November 20, 2014 | The Malaysian Insider
Malaysia’s treatment of refugees has come under the spotlight again following an Al Jazeera news report which highlights the horrendous conditions and exploitation of refugees in prison as well as corrupt dealings by local United Nations High Commissioner for Refugees (UNHCR) staff.
In a yet-to-be-aired 101 East programme, titled “Malaysia’s Unwanted”, senior presenter and reporter Steve Chao went undercover as a priest to gain access into the “notorious” detention centres where refugees who are arrested are placed.
According to UNHCR, there are some 150,000 refugees who have fled from their home countries to Malaysia, hoping to be relocated to a third country.
However, Malaysia, which has recently been elected as one of the UN Security Council non-permanent members, has refused to sign the 1951 Refugee Convention or its 1967 Protocol to recognise the status of refugees.
Therefore, refugees are not allowed to work or even go to school, which has prompted them to set up their own community centres for their children’s education.
They can also be detained at any time and placed into the already overcrowded detention centres where Chao found them living in squalid conditions.
The report showed Chao’s encounters with dozens of refugees inside these facilities, many of whom are chained and handcuffed and others who have not eaten for days.
He also found women who were hauled in just hours after giving birth and children, which is a violation of the UN Convention on Child Rights.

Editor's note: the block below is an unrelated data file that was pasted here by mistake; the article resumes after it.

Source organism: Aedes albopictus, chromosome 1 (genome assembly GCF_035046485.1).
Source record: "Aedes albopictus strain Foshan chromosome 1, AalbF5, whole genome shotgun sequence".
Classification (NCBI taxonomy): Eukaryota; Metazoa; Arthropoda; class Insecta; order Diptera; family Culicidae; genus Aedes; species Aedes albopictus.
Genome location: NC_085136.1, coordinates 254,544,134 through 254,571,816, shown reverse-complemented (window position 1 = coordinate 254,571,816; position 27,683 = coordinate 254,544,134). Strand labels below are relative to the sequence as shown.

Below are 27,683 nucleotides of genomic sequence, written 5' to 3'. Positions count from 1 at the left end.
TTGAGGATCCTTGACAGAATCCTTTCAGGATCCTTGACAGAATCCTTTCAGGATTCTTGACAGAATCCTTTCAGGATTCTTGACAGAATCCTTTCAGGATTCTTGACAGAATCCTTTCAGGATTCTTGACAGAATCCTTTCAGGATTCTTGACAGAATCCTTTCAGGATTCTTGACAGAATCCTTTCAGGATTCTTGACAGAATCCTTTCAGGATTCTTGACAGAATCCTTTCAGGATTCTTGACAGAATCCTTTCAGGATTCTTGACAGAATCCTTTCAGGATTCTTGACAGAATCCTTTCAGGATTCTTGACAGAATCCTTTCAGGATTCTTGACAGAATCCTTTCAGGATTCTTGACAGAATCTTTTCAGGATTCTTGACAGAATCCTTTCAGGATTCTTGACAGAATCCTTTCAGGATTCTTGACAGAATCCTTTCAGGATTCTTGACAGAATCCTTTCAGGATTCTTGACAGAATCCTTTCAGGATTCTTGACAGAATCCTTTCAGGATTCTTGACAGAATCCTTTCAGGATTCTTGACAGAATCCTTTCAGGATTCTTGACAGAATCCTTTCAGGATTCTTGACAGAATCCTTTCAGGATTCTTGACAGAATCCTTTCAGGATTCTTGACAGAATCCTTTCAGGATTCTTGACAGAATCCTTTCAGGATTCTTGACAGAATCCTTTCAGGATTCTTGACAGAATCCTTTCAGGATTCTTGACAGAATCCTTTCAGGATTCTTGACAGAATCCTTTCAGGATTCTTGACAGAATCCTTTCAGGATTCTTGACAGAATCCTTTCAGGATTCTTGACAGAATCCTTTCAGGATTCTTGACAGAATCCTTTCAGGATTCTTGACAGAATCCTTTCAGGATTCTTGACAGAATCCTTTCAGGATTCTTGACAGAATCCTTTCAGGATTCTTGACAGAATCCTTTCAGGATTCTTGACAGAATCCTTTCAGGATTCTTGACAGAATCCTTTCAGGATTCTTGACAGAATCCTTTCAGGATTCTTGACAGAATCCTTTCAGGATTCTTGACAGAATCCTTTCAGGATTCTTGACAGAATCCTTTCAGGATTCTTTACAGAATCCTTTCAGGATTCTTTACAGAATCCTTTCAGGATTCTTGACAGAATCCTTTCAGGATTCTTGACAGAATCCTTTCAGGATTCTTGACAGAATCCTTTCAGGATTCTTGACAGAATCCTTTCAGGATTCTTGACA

Refugees are kept in their cramped cells all day long and some revealed to Chao that they had been forced to strip naked in front of others and are then beaten, slapped and kicked while one former detainee tells the Al Jazeera journalist that he had been subject to abuse with a steel pole.
Although Malaysian authorities have admitted that abuse cases do happen in the detention centres, Putrajaya has maintained that the conditions are better than in other countries.
Chao also unearthed an illegal trade in UNHCR registration cards, headed by a local representative.
“All the money from this activity goes into the pockets of some top guys in the UN. We have been doing this with him for a long time. We are thieves, and we look for thieves above us,” a UN translator was quoted as saying.
The UNHCR mission in Malaysia have been overwhelmed with refugees seeking help as more than 1,000 refugees and asylum seekers come to their office every day.
“We’re like an accident and emergency hospital, not a general hospital. In an accident and emergency hospital you make tough decisions all the time about triaging and prioritising who is the neediest of the people in an already needy group of people,” Richard Towle, who leads the UNHCR mission, said. – November 20, 2014.